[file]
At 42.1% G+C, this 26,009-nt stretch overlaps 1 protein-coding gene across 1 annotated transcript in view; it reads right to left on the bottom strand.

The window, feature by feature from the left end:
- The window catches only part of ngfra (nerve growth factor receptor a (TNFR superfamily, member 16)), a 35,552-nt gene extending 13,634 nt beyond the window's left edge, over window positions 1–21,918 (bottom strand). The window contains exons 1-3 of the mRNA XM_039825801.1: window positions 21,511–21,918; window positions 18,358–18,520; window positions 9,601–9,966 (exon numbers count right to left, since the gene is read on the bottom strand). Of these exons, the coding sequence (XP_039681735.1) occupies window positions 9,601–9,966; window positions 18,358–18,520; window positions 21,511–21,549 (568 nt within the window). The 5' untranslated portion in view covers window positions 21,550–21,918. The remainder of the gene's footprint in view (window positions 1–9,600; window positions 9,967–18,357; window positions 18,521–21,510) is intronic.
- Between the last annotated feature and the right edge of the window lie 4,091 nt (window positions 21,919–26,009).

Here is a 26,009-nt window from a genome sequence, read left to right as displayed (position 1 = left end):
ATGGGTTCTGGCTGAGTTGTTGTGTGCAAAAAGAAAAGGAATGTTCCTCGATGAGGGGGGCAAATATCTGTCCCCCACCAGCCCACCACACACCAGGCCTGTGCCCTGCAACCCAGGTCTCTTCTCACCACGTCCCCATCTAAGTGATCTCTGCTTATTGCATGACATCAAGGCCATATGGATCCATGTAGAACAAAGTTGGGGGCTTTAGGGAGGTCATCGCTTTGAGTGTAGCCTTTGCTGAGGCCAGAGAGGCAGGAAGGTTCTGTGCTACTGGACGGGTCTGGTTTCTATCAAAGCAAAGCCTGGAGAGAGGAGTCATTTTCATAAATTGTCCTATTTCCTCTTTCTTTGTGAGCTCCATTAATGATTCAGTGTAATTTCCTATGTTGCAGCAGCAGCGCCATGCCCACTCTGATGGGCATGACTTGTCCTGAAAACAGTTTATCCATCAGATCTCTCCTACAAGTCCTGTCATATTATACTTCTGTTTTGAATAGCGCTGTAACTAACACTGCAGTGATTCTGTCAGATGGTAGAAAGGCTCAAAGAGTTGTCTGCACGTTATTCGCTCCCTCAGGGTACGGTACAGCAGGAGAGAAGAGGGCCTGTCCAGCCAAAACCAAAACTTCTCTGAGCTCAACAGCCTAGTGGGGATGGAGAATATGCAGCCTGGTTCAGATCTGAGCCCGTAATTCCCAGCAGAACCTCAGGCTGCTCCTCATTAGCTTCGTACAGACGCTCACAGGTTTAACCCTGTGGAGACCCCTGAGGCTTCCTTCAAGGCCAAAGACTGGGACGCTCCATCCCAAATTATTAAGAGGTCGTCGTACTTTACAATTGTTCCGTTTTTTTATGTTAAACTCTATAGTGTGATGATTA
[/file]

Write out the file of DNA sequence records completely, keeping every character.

At 42.1% G+C, this 26,009-nt stretch overlaps 1 protein-coding gene across 1 annotated transcript in view; it reads right to left on the bottom strand.

The window, feature by feature from the left end:
- The window catches only part of ngfra (nerve growth factor receptor a (TNFR superfamily, member 16)), a 35,552-nt gene extending 13,634 nt beyond the window's left edge, over window positions 1–21,918 (bottom strand). The window contains exons 1-3 of the mRNA XM_039825801.1: window positions 21,511–21,918; window positions 18,358–18,520; window positions 9,601–9,966 (exon numbers count right to left, since the gene is read on the bottom strand). Of these exons, the coding sequence (XP_039681735.1) occupies window positions 9,601–9,966; window positions 18,358–18,520; window positions 21,511–21,549 (568 nt within the window). The 5' untranslated portion in view covers window positions 21,550–21,918. The remainder of the gene's footprint in view (window positions 1–9,600; window positions 9,967–18,357; window positions 18,521–21,510) is intronic.
- Between the last annotated feature and the right edge of the window lie 4,091 nt (window positions 21,919–26,009).

Here is a 26,009-nt window from a genome sequence, read left to right as displayed (position 1 = left end):
ATGGGTTCTGGCTGAGTTGTTGTGTGCAAAAAGAAAAGGAATGTTCCTCGATGAGGGGGGCAAATATCTGTCCCCCACCAGCCCACCACACACCAGGCCTGTGCCCTGCAACCCAGGTCTCTTCTCACCACGTCCCCATCTAAGTGATCTCTGCTTATTGCATGACATCAAGGCCATATGGATCCATGTAGAACAAAGTTGGGGGCTTTAGGGAGGTCATCGCTTTGAGTGTAGCCTTTGCTGAGGCCAGAGAGGCAGGAAGGTTCTGTGCTACTGGACGGGTCTGGTTTCTATCAAAGCAAAGCCTGGAGAGAGGAGTCATTTTCATAAATTGTCCTATTTCCTCTTTCTTTGTGAGCTCCATTAATGATTCAGTGTAATTTCCTATGTTGCAGCAGCAGCGCCATGCCCACTCTGATGGGCATGACTTGTCCTGAAAACAGTTTATCCATCAGATCTCTCCTACAAGTCCTGTCATATTATACTTCTGTTTTGAATAGCGCTGTAACTAACACTGCAGTGATTCTGTCAGATGGTAGAAAGGCTCAAAGAGTTGTCTGCACGTTATTCGCTCCCTCAGGGTACGGTACAGCAGGAGAGAAGAGGGCCTGTCCAGCCAAAACCAAAACTTCTCTGAGCTCAACAGCCTAGTGGGGATGGAGAATATGCAGCCTGGTTCAGATCTGAGCCCGTAATTCCCAGCAGAACCTCAGGCTGCTCCTCATTAGCTTCGTACAGACGCTCACAGGTTTAACCCTGTGGAGACCCCTGAGGCTTCCTTCAAGGCCAAAGACTGGGACGCTCCATCCCAAATTATTAAGAGGTCGTCGTACTTTACAATTGTTCCGTTTTTTTATGTTAAACTCTATAGTGTGATGATTA